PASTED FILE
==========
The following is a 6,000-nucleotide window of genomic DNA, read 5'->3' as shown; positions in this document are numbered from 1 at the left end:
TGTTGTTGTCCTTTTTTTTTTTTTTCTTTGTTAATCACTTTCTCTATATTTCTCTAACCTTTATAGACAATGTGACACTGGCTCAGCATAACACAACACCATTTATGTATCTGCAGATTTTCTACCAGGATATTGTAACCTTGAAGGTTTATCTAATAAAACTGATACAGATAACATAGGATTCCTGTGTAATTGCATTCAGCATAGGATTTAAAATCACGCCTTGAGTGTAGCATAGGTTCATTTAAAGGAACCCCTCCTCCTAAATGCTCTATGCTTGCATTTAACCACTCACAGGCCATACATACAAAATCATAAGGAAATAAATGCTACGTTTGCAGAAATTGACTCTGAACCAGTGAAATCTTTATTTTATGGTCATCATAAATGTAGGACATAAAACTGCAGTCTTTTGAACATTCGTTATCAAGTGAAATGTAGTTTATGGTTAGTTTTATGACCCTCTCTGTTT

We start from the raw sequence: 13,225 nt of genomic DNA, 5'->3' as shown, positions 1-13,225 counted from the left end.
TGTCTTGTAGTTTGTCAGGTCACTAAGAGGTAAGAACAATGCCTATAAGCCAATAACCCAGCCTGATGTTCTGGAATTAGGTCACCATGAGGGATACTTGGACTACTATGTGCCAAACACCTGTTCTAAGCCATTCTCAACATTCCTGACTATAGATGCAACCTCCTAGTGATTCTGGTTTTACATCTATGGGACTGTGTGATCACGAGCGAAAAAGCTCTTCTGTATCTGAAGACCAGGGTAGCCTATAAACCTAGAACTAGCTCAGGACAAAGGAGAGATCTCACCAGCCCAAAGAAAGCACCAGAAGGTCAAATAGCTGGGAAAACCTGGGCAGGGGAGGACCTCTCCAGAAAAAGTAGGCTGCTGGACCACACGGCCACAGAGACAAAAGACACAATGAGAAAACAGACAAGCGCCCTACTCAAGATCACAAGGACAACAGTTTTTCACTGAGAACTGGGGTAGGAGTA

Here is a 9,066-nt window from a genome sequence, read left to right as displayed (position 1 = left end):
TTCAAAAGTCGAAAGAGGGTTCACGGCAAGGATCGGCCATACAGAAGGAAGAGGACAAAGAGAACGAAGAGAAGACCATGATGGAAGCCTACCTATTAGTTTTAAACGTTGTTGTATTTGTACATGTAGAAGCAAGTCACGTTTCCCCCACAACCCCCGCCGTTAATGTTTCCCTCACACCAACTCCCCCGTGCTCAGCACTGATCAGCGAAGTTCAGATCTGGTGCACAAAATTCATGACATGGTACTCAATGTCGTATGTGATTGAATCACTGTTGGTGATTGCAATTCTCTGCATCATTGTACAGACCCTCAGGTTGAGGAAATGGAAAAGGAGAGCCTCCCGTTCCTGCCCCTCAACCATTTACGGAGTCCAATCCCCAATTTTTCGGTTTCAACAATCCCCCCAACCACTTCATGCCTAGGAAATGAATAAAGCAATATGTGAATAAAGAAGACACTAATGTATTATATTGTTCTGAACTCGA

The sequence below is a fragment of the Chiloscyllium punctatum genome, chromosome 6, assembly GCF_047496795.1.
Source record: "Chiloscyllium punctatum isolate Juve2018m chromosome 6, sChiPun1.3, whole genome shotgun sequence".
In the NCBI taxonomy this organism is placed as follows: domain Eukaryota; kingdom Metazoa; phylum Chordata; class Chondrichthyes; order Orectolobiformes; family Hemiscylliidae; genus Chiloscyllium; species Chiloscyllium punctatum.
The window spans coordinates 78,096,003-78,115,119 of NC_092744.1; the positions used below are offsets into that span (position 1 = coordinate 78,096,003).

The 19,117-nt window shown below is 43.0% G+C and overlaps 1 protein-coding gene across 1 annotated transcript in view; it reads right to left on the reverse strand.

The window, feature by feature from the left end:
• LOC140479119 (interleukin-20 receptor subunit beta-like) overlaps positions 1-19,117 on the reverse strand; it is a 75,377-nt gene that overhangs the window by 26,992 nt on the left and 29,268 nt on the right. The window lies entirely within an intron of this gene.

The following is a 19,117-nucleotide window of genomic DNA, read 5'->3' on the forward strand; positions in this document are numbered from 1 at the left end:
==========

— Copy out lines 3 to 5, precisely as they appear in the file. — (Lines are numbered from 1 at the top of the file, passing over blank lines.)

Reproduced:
We start from the raw sequence: 13,225 nt of genomic DNA, 5'->3' as shown, positions 1-13,225 counted from the left end.
TGTCTTGTAGTTTGTCAGGTCACTAAGAGGTAAGAACAATGCCTATAAGCCAATAACCCAGCCTGATGTTCTGGAATTAGGTCACCATGAGGGATACTTGGACTACTATGTGCCAAACACCTGTTCTAAGCCATTCTCAACATTCCTGACTATAGATGCAACCTCCTAGTGATTCTGGTTTTACATCTATGGGACTGTGTGATCACGAGCGAAAAAGCTCTTCTGTATCTGAAGACCAGGGTAGCCTATAAACCTAGAACTAGCTCAGGACAAAGGAGAGATCTCACCAGCCCAAAGAAAGCACCAGAAGGTCAAATAGCTGGGAAAACCTGGGCAGGGGAGGACCTCTCCAGAAAAAGTAGGCTGCTGGACCACACGGCCACAGAGACAAAAGACACAATGAGAAAACAGACAAGCGCCCTACTCAAGATCACAAGGACAACAGTTTTTCACTGAGAACTGGGGTAGGAGTA

Here is a 9,066-nt window from a genome sequence, read left to right as displayed (position 1 = left end):